International Day for Biological Diversity 2020 is on Friday, May 22, 2020: when international bio diversity day is observed?
Friday, May 22, 2020 is International Day for Biological Diversity 2020. The International Day for Biological Diversity (or World Biodiversity Day) is a United Nations–sanctioned international day for the promotion of biodiversity issues.
The International Day for Biological Diversity (or World Biodiversity Day) is a United Nations–sanctioned international day for the promotion of biodiversity issues.
The United Nations proclaimed May 22 The International Day for Biological Diversity (IDB) to increase understanding and awareness of biodiversity issues. When first created by the Second Committee of the UN General Assembly in late 1993, 29 December (the date of entry into force of the Convention of Biological Diversity), was designated The International Day for Biological Diversity. In December 2000, the UN General Assembly adopted 22 May as IDB, to commemorate the adoption of the text of the Convention on 22 May 1992 by the Nairobi Final Act of the Conference for the Adoption of the Agreed Text of the Convention on Biological Diversity.
My Topic: Vanishing Bio Diversity in India?
India is one of the world’s richest countries in terms of its vast array of biological diversity. The Western Ghats and North East India is recognised as an international biodiversity hotspot. It has been estimated that over 81,000 species of fauna and 47,000 species of flora are found in this country so far. Of the estimated 47,000 plant species, about 15,000 flowering species are endemic to India. The relationship between local communities and the biological diversity in India is a very intricate one, whereby two-thirds of our population are heavily dependent upon the biodiversity for their survival. The destruction of biodiversity signifies the destruction of people’s livelihoods and survival.
At present, around the world, at least three species a day are being depleted, or 1,200 species every 400 days. At the current rates of extinction, a quarter of the world’s known and identified species (over 400,000) will have vanished by the end of this century - thats only three years away.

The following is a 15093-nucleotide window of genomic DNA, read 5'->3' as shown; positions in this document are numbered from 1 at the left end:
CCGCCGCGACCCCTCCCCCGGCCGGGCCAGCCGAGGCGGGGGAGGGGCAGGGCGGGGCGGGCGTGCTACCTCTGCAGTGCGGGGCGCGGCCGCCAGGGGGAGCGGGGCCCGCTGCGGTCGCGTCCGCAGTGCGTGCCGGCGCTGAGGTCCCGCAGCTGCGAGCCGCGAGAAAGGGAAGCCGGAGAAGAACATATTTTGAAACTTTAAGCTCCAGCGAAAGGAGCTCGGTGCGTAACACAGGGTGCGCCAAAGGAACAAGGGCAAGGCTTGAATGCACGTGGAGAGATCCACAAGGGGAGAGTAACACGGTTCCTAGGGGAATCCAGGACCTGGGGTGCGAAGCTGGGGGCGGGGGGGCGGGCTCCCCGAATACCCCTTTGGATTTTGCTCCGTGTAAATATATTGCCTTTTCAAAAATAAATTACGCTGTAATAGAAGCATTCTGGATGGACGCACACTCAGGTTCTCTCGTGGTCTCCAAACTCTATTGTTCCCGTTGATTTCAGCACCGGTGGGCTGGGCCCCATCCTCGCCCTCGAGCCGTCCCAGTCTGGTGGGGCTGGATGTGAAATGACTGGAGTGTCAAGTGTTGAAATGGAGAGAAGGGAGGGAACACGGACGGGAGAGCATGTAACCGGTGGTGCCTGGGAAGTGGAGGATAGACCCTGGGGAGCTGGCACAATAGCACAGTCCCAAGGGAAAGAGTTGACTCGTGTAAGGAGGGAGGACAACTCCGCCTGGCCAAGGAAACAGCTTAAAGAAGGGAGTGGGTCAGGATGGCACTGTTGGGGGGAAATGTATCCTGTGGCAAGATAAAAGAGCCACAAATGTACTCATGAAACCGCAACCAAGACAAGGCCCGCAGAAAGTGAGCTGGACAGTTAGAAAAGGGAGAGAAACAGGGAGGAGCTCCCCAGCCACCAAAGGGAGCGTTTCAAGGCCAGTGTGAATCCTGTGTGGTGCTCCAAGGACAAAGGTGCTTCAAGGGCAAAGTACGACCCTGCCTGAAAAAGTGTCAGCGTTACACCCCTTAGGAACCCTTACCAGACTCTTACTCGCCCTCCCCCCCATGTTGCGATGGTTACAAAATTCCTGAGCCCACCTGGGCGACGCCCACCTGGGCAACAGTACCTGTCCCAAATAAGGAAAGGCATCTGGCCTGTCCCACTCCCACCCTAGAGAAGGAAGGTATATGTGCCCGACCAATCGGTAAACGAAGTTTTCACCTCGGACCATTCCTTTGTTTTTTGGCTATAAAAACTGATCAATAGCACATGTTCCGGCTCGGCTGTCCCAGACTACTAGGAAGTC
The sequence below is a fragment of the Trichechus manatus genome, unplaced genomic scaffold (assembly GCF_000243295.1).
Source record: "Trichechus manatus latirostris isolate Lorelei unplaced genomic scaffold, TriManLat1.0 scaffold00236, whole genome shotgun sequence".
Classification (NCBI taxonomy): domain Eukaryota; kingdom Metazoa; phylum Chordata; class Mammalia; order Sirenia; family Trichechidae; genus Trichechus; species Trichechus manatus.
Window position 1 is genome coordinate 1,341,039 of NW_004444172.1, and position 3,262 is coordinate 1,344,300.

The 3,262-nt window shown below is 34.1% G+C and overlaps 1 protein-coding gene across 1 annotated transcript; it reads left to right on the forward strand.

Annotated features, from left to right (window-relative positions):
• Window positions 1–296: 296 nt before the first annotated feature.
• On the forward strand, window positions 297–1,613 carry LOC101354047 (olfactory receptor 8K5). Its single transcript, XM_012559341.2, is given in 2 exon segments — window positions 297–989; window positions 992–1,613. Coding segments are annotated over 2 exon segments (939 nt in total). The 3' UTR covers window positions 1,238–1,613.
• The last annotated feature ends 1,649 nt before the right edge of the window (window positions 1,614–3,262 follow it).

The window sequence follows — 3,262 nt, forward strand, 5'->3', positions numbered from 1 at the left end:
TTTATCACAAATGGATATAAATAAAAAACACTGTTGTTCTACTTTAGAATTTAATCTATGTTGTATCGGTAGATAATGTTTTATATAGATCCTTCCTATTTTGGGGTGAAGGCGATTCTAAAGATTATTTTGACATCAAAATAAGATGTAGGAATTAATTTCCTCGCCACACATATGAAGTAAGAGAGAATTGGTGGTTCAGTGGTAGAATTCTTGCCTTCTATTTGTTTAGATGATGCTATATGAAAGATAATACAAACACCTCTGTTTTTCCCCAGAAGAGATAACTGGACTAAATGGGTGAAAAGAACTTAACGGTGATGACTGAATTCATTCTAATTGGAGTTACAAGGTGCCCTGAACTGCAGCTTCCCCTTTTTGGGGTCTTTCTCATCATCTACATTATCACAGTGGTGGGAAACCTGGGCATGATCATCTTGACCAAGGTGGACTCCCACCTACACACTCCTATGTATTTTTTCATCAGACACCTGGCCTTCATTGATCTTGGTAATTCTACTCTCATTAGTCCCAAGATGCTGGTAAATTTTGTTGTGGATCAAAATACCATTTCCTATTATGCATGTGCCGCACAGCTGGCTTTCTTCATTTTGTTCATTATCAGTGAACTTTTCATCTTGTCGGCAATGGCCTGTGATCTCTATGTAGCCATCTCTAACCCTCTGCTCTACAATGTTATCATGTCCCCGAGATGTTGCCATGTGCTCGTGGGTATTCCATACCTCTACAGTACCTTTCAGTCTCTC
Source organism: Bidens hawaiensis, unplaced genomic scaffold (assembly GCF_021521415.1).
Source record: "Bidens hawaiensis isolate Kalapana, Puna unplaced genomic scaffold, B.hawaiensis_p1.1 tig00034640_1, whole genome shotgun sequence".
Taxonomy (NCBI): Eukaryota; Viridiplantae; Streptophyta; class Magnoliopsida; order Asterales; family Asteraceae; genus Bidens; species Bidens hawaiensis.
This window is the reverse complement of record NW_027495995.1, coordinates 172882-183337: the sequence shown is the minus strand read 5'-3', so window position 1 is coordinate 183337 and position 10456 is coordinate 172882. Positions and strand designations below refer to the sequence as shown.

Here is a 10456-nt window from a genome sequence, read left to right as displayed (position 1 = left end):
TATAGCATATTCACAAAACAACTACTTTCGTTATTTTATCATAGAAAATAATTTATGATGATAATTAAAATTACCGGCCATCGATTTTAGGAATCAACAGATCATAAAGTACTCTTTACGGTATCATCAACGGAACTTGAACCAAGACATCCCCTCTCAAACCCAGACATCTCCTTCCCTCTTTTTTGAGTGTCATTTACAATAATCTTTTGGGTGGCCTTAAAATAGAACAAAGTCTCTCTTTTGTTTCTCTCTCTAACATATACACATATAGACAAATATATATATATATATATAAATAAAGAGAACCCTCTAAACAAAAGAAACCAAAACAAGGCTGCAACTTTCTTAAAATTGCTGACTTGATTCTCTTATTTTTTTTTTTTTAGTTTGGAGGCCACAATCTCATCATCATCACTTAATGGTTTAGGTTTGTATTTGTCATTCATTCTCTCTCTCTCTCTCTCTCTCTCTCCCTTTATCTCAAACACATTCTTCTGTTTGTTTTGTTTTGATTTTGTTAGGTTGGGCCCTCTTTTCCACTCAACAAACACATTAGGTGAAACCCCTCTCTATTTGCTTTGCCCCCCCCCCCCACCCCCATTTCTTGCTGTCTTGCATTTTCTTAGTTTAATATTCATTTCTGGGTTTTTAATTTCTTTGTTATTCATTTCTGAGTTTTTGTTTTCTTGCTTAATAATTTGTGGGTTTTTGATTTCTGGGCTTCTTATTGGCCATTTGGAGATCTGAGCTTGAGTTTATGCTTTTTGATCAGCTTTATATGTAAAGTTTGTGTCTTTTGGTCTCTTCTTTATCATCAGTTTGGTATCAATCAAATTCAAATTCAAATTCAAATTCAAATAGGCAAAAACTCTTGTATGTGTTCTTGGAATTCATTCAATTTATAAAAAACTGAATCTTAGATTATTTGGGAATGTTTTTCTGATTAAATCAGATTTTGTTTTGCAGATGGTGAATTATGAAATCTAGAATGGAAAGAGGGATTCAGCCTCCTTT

Among the larger animals in India, 79 species of mammals, 44 of birds, 15 of reptiles, and three of amphibians are threatened. Nearly 1500 plant species are considered endangered. Flowering plants and vertebrate animals have recently become extinct at a rate estimated at 50 to 100 times the average expected natural rate. The loss of even one species causes changes that are complex, unpredictable and incomprehensible.
Source: FAO, 1996
According to the FAO, replacement of local varieties forms the largest contribution to biodiversity erosion. Replacement of local varieties by a select number of high yielding hybrid varieties (mono-cropping) has been vigorously promoted under the Green Revolution during the 1960s in order to increase production of food crops. In India, monocropping has resulted in the vast depletion of indigenous species of flora and fauna. Despite being challenged by eminent scientists around the world, the Green Revolution’s tenets continue to influence agriculture in the developing countries today.
Most Indians live in a biodiversity based economy. Therefore, biodiversity and indigenous knowledge are central to the economic security and subsequently, the national security of our country.
Biopiracy refers to the process by which the rights of indigenous cultures to these resources and knowledge are erased and replaced by monopoly rights for those who have exploited indigenous knowledge and biodiversity.
Biopiracy is occurring through the claiming of IPRs [intellectual property rights] by TNCs, [transnational corporations] who are making billions of dollars by usurping our traditional knowledge systems and genetic resources from the domain of the commons.
IPRs regimes only recognise and provide protection to formal innovators, not to indigenous informal innovators. Therefore, traditional knowledge evolved and utilised by informal innovators is being pirated by formal innovators, who perform mere translations and minor modifications and then seek patents, claiming the knowledge as well as life forms as their private property.
Most biodiversity related intellectual property rights are either the enclosure of non-western traditions of science (for example; neem, turmeric, and phyllanthus niruri) or the enclosure of the intellectual commons of contemporary western traditions of science.
Biopiracy through IPRs has arisen as a result of the devaluation and invisibility of indigenous knowledge systems and the lack of existing protection of these systems.
The protection of indigenous knowledge systems as systems of innovation and the prevention of piracy of biodiversity requires a widening of legal regimes beyond the existing IPR regimes such as patents.
Is there a world biodiversity day or month? If so, when?
Not sure about a world wide event, but I know that in Australia, September is Biodiversity month.
Ireland and Scotland had a biodiversity week in May of this year.
There was also a Biodiversity month in May 2002 for the USA, but I cannot find any record of a similar event after that.
But - hoorray - there seems to be an International DAY for Biological Diversity, held on May 22. It is only a day, but it counts, doesn't it?
Here is the link: